An athlete is injured, she’s hung up her running shoes, it’s her birthday and she wants to jump off the terrace.
A gambler who loses is regularly punched on the face at the den he frequents.
But he’s not about to jump off like her. In fact, he jumps in time to save her.
That’s how Savina (Taapsee Pannu) meets Satya (Tahir Bhasin), the man with a dozen smiles. It was love at first fight for him.
One look at the characters and you know director Aakash Bhatia is going to have fun all the way. Light-hearted and funky-different with a nose stud on Satya’s nose, a ring under Savi’s, the dialogues are peppy-different too. ‘Screw him in all caps,’ says a jeweller’s son about his tight-fisted father. Literally, as his sibling and he are writing out a message for dad.
With five writers on board, everybody’s a little twisted. Satya’s boss Victor (Dibyendu Bhattacharya) has his fist inside the turkey he’s stuffing, a turkey he lovingly named James before readying it for the table. But that’s not how he makes his money.
Jacob (Sameer Kevin Roy) the taxi driver is in tears and shoos away his passenger. He wears his heart on the dashboard – Jacob loves Julia (Shreya Dhanwantary). But Julia is all set to wed steady-income call centre suitor Robert (Alistair Bennis).
Two brothers Appu and Gappu (Manik Papneja, Raghav Raj Kakker) plot to steal from their father at his jewellery store.
A cop, a fish-seller and a gym-owner dad who’s gay keep popping up.
It’s a one-line plot. Savi’s pregnant. Satya has lost Rs 5 million that belongs to his boss. Savi runs all over Goa to help him make that sum.
Only, the same sequence of events with the same set of characters keeps getting reset for Savi, so she must correct her mistakes on the next loop and save Satya.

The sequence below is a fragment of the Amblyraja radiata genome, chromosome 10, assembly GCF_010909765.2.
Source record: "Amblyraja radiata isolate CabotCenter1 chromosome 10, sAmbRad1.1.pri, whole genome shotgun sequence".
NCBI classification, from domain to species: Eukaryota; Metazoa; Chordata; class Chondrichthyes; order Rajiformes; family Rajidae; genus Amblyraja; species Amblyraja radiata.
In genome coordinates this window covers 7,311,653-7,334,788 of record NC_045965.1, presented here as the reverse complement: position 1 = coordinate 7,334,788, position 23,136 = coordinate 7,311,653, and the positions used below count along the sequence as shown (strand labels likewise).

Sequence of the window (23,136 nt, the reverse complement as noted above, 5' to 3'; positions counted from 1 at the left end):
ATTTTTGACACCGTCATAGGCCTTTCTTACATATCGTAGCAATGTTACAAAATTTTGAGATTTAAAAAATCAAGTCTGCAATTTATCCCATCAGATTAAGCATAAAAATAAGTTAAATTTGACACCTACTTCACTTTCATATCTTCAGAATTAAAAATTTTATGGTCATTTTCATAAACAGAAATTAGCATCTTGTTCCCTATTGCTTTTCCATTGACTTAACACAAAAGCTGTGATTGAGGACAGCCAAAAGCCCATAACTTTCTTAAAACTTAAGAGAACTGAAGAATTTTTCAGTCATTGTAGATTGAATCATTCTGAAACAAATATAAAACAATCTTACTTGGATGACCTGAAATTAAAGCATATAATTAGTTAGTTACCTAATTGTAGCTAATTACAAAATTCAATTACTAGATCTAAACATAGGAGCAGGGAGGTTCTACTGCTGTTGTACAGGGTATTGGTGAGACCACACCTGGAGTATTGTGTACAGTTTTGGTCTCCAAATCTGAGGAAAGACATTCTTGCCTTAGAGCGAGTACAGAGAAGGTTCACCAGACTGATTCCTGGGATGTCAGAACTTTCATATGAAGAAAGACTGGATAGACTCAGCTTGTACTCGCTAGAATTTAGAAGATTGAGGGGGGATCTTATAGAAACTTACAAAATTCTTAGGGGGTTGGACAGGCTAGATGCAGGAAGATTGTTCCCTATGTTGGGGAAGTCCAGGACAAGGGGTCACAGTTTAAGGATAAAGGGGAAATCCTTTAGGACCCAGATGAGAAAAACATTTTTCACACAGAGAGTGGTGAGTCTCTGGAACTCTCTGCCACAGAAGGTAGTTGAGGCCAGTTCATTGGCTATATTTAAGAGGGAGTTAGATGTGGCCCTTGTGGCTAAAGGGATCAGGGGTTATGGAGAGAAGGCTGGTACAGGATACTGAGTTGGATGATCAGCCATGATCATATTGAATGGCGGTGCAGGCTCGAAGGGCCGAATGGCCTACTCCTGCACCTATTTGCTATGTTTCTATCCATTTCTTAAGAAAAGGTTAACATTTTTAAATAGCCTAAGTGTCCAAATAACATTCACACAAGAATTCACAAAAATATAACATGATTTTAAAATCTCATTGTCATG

The sprinkling of humour continues.
Each time the Rs 50 lakh (5 million) creeps into the conversation, it’s repeated several times, the astonishment intact.
The cinematography (Yash Khanna) is interesting. Like the red tint on the terrace in the opening suicide sequence or red as the focal colour while the rest of the props flaunt a variety, or the overuse of green right down to fluorescent flashes on her shoes.
Although she’s at ease as Savina, Taapsee Pannu’s performance is like a re-run of all her previous work – the rebel without a pause, most times a rebel without a cause too. Like this time she spars with her father and wears a nose ring as a display of her attitude. Irrespective of whether it’s Manmarziyaan, Haseen Dilruba or Looop Lapeta, her bullet-speed dialogue delivered with calculated casualness remains unchanged.
Flashing his dimples, Tahir Bhasin is cool as Satya.
Shreya Dhanwantary steals the scene where she has a bridal meltdown with a long monologue.
If you’ve seen Tom Tykwer’s Run Lola Run, you know the rhythm. Looop Lapeta follows the same experimental beat. And it works.